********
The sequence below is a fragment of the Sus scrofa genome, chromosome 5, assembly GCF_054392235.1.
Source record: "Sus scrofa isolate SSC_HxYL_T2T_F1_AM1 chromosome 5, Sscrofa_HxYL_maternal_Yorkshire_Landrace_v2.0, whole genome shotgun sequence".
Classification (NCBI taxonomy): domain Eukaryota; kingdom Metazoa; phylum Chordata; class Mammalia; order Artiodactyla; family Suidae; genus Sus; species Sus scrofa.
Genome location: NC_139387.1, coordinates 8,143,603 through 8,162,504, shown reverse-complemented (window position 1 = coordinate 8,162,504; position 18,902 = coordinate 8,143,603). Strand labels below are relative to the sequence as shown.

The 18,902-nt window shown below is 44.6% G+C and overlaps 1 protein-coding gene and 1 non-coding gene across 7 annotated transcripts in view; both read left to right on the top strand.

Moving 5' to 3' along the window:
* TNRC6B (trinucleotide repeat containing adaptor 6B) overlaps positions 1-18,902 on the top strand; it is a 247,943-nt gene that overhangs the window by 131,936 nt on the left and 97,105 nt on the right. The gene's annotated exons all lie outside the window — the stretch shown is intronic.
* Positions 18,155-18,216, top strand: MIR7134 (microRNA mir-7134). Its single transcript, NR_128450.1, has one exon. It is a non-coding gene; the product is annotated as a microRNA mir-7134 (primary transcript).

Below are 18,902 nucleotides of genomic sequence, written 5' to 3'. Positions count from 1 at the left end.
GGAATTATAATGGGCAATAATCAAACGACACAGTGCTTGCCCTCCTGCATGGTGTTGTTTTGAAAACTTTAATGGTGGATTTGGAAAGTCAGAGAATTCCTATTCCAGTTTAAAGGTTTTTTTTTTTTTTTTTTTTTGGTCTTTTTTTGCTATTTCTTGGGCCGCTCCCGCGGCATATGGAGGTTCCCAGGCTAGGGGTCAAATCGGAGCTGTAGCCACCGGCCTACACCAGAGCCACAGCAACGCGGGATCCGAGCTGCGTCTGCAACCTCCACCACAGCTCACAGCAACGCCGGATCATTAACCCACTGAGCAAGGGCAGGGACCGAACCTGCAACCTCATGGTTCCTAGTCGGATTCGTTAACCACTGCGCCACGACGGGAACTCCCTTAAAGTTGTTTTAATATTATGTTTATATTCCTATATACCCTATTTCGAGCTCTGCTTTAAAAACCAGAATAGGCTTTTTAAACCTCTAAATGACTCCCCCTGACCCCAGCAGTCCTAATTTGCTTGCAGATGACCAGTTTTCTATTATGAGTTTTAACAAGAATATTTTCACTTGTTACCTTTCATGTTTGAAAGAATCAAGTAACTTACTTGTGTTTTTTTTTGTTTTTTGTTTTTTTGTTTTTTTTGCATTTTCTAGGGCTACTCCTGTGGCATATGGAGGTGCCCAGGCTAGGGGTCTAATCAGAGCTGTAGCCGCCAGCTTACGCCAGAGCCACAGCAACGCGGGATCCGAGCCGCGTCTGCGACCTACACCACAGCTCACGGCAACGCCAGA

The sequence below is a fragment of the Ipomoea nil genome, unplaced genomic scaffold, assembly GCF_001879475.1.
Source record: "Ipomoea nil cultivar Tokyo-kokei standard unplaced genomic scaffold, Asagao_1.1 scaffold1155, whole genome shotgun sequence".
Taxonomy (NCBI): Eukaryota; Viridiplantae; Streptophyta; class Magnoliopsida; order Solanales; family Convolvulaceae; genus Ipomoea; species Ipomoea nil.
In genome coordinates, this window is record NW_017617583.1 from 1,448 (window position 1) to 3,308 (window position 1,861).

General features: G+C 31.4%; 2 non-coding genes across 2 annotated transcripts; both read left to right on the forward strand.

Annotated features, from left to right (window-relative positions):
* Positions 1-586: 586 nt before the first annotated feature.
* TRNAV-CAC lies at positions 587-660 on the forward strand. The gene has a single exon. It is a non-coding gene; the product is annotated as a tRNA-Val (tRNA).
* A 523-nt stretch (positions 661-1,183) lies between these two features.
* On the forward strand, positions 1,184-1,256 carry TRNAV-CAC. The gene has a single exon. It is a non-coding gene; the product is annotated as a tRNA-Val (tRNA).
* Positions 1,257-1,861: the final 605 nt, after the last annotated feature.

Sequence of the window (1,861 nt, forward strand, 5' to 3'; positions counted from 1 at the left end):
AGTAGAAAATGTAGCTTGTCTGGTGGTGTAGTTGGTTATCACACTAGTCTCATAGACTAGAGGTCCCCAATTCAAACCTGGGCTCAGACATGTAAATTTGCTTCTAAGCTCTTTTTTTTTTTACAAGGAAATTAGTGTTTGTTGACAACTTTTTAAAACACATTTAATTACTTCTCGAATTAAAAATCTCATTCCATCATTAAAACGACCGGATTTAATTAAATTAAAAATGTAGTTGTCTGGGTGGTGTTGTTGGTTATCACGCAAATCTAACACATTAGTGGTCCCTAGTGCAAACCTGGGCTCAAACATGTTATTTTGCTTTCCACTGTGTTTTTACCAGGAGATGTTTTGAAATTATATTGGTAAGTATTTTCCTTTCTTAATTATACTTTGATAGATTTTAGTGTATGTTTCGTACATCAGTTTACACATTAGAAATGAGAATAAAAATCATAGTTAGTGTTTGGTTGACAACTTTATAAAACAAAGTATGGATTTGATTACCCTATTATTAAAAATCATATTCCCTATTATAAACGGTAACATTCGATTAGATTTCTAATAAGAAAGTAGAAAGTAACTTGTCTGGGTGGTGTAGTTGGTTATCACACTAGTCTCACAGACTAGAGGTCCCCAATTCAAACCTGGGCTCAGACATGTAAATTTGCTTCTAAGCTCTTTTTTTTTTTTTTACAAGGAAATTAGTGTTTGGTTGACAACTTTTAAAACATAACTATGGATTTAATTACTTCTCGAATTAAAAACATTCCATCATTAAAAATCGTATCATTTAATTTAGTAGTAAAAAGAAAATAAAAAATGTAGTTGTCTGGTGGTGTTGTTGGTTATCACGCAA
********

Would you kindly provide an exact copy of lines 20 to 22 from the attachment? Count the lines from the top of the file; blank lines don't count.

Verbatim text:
* On the forward strand, positions 1,184-1,256 carry TRNAV-CAC. The gene has a single exon. It is a non-coding gene; the product is annotated as a tRNA-Val (tRNA).
* Positions 1,257-1,861: the final 605 nt, after the last annotated feature.

Sequence of the window (1,861 nt, forward strand, 5' to 3'; positions counted from 1 at the left end):